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page.title=Keeping Your App Responsive
page.tags=threads,asynctask
page.article=true
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<h2>In this document</h2>
<ol class="nolist">
<li><a href="#anr">What Triggers ANR?</a></li>
<li><a href="#Avoiding">How to Avoid ANRs</a></li>
<li><a href="#Reinforcing">Reinforcing Responsiveness</a></li>
</ol>
<h2>You should also read</h2>
<ul>
<li><a href="/topic/performance/background-optimization.html">Background Optimizations</a>
<li><a href="/topic/performance/scheduling.html">Intelligent Job-Scheduling</a>
<li><a href="/training/monitoring-device-state/manifest-receivers.html">Manipulating Broadcast Receivers On Demand</a>
<li><a href="/guide/components/intents-filters.html">Intents and Intent Filters</a>
</ul>
</div>
</div>
<div class="figure" style="width:280px">
<img src="{@docRoot}images/anr.png" alt=""/>
<p class="img-caption"><strong>Figure 1.</strong> An ANR dialog displayed to the user.</p>
</div>
<p>It's possible to write code that wins every performance test in the world,
but still feels sluggish, hang or freeze for significant periods, or take too
long to process input. The worst thing that can happen to your app's responsiveness
is an "Application Not Responding" (ANR) dialog.</p>
<p>In Android, the system guards against applications that are insufficiently
responsive for a period of time by displaying a dialog that says your app has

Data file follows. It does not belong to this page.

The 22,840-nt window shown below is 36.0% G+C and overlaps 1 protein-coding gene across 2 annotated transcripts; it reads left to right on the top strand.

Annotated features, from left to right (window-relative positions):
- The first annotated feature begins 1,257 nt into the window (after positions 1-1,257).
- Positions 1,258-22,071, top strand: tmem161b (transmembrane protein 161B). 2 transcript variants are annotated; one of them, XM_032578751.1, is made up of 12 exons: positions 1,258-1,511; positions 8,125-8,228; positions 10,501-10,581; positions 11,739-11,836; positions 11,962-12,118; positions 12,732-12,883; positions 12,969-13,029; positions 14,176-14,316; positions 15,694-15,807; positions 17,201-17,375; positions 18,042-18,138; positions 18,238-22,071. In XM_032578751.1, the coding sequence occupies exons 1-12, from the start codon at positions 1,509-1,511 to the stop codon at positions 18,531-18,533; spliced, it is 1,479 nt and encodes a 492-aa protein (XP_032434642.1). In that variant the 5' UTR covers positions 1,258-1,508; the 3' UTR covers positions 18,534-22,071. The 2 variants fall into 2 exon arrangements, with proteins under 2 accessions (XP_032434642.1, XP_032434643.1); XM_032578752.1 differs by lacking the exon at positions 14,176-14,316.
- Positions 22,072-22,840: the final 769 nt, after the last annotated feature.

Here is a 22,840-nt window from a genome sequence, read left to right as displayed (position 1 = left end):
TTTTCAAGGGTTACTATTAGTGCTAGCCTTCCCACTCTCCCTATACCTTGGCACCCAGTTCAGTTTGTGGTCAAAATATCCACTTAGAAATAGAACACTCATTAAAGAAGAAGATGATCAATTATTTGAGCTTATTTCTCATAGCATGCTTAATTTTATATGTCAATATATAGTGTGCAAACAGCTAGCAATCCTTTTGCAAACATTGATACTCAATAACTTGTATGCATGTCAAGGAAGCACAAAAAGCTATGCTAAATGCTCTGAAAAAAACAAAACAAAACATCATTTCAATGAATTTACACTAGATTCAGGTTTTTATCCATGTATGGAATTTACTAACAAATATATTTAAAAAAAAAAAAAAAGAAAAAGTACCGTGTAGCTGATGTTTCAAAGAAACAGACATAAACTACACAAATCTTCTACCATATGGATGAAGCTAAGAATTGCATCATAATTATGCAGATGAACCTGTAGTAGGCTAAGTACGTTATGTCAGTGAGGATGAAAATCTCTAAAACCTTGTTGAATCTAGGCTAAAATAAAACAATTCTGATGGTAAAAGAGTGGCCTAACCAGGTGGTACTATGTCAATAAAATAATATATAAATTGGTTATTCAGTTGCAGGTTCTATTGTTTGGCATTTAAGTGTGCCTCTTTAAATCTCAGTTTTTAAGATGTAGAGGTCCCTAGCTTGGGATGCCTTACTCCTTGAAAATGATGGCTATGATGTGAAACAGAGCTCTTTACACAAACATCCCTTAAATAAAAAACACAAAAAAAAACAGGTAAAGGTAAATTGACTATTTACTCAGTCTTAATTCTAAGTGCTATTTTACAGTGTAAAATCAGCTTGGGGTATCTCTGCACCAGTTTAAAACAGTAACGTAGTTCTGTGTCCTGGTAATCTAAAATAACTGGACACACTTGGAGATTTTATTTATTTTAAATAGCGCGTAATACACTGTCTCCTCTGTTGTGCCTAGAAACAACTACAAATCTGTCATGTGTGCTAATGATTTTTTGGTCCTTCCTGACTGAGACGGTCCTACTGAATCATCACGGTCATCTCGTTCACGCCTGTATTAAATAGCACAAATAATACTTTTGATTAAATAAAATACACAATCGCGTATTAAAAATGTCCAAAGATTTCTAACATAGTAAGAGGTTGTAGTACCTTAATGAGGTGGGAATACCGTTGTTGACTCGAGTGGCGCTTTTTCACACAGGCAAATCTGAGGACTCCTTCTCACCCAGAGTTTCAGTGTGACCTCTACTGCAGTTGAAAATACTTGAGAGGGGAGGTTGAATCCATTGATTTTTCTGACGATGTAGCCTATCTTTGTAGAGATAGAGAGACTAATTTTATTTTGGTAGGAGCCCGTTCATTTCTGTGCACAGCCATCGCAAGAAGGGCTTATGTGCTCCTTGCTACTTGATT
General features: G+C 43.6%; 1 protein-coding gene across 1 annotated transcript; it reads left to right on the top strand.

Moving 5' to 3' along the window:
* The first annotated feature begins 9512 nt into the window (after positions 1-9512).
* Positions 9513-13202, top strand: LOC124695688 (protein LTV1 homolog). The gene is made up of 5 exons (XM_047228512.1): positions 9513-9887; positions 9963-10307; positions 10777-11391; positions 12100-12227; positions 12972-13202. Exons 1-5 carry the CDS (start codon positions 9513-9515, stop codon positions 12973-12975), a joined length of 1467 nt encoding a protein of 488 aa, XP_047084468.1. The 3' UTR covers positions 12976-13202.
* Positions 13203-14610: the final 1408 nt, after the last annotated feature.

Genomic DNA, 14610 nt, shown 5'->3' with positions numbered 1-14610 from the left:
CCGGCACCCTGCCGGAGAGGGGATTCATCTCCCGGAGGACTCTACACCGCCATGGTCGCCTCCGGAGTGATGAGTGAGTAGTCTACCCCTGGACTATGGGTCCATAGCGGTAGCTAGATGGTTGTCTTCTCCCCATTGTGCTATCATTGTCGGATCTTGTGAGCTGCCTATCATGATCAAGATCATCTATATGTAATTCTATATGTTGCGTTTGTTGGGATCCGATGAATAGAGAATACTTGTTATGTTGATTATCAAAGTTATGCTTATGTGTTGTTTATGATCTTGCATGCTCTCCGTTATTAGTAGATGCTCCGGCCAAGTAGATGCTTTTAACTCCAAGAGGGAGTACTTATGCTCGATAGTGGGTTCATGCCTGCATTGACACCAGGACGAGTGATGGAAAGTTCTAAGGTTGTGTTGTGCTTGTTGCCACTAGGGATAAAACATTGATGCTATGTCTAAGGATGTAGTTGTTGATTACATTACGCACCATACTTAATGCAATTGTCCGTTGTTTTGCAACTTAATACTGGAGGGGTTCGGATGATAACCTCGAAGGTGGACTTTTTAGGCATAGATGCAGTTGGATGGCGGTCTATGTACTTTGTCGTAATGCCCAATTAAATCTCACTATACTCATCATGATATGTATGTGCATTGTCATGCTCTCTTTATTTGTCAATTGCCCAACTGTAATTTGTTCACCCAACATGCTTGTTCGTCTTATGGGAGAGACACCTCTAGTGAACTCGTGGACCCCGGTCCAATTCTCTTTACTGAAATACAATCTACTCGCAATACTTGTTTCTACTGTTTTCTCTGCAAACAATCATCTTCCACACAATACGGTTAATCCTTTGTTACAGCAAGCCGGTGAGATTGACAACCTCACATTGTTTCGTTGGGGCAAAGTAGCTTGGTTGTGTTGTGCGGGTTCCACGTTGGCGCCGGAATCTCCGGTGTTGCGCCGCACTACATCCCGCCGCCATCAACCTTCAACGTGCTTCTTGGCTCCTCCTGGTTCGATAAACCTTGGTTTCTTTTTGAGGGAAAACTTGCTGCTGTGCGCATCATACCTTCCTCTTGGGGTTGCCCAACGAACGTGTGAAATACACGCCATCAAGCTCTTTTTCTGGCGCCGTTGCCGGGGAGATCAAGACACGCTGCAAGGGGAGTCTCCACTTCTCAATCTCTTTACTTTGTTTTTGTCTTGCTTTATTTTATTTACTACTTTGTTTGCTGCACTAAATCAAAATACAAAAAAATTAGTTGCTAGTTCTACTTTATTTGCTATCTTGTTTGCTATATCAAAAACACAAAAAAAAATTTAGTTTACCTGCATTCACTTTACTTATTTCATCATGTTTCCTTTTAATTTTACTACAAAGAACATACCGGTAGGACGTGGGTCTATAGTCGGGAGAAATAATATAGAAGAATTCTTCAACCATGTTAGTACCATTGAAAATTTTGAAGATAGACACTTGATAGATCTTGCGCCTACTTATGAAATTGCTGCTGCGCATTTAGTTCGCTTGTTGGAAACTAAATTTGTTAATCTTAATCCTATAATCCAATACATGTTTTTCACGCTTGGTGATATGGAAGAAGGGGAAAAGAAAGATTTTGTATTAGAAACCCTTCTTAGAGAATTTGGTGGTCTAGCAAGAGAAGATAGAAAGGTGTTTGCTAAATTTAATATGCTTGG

stopped responding, such as the dialog
in Figure 1. At this point, your app has been unresponsive for a considerable
period of time so the system offers the user an option to quit the app. It's critical
to design responsiveness into your application so the system never displays
an ANR dialog to the user. </p>
<p>This document describes how the Android system determines whether an
application is not responding and provides guidelines for ensuring that your
application stays responsive. </p>
<h2 id="anr">What Triggers ANR?</h2>
<p>Generally, the system displays an ANR if an application cannot respond to
user input. For example, if an application blocks on some I/O operation
(frequently a network access) on the UI thread so the system can't
process incoming user input events. Or perhaps the app
spends too much time building an elaborate in-memory
structure or computing the next move in a game on the UI thread. It's always important to make
sure these computations are efficient, but even the
most efficient code still takes time to run.</p>
<p>In any situation in which your app performs a potentially lengthy operation,
<strong>you should not perform the work on the UI thread</strong>, but instead create a
worker thread and do most of the work there. This keeps the UI thread (which drives the user
interface event loop) running and prevents the system from concluding that your code
has frozen. Because such threading usually is accomplished at the class
level, you can think of responsiveness as a <em>class</em> problem. (Compare
this with basic code performance, which is a <em>method</em>-level
concern.)</p>
<p>In Android, application responsiveness is monitored by the Activity Manager
and Window Manager system services. Android will display the ANR dialog